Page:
We’re entering a ‘new era’ for cities and science

An interview with Debra Roberts, an IPCC co-chair and the first chief resilience officer of Durban, South Africa.

Debra Roberts speaks at the IPCC in Nairobi in April. (Kiara Worth/IISD/ENB/www.iisd.ca/climate/ipcc43/11apr.html)

In this interview, Debra Roberts, co-chair of the Intergovernmental Panel on Climate Change’s Working Group II on Impacts, Adaptation and Vulnerability, talks about a new paradigm for cities and science that is emerging in the aftermath of the historic Paris Agreement on climate change. Roberts has a unique background that combines scientific research and working as a city practitioner in Durban, South Africa.

Q: What’s the state of the cities-science dialogue today?

Debra Roberts: This dialogue is just getting started in a serious way. In the past, cities were not places where science was a driving force. In the next 20 to 50 years, all big developmental decisions will be made in cities. They are becoming the loci on the face of the earth where literally everything (social, natural, economic pressures and opportunities) merge. Science is being added into the programme as a necessary consideration and tool. We’re at the beginning of the debate — it’s been a much more passive actor in the past. Going forward, cities are going to begin to define the development path around not only political and social criteria but around also scientific criteria.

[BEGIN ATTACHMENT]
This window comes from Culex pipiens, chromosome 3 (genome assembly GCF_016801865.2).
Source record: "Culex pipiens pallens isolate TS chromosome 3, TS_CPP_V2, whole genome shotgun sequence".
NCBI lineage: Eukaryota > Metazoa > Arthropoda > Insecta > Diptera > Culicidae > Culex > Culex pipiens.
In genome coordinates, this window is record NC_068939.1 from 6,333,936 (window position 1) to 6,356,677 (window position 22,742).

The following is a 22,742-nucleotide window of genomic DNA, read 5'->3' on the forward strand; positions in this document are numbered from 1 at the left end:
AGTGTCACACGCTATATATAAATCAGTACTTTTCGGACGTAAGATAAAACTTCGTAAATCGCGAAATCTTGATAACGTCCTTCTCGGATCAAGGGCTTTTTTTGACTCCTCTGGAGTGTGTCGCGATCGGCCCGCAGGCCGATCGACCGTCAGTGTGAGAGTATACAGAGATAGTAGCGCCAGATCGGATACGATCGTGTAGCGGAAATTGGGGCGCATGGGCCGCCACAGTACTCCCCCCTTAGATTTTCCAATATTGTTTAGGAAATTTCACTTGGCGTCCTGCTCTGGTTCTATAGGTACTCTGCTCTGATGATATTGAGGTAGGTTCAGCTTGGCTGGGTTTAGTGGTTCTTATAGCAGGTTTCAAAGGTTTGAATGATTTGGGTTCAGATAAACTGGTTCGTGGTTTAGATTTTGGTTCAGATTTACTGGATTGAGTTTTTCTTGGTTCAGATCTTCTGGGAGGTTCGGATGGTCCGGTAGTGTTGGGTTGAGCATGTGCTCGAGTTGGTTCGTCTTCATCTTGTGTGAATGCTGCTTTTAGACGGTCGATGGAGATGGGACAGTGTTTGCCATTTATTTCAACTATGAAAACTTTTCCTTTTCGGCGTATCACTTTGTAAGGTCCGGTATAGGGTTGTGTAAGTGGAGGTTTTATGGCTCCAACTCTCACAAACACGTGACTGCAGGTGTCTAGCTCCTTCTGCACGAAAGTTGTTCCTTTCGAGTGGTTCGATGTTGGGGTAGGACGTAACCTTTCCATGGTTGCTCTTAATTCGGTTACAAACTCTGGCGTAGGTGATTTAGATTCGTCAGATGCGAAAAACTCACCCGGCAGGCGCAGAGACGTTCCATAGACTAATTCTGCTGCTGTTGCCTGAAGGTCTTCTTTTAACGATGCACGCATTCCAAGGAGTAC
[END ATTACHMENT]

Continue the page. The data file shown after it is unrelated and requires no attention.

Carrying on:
Q: What, specifically, does science have to offer cities?

A: Science is increasingly defining the playing field in which cities operate. That’s an important change. In the past we’ve developed our cities in a gung-ho way driven by resource access and economic imperatives — there was almost a sense that cities were limitless. But obviously as cities increased in number, their needs increased. Looking ahead, we will see the addition of another 2.5 billion people to the world urban population by 2050. Science is going from being a peripheral player to being something quite central and will impact on structure, location, flows of energy and resource allocation in cities.

“Science has been a peripheral player in the urban debate of the last 5,000 years — technology has traditionally provided the urban-science interface in cities. As a result, urban systems are not set up to deal with science directly; they are set up to deal with politics, policy and with practice.”

[See: Science has a key part to play in planning the future of cities]

Q. So what needs to happen in order for science to take up this challenge of being a central player in city decision-making processes?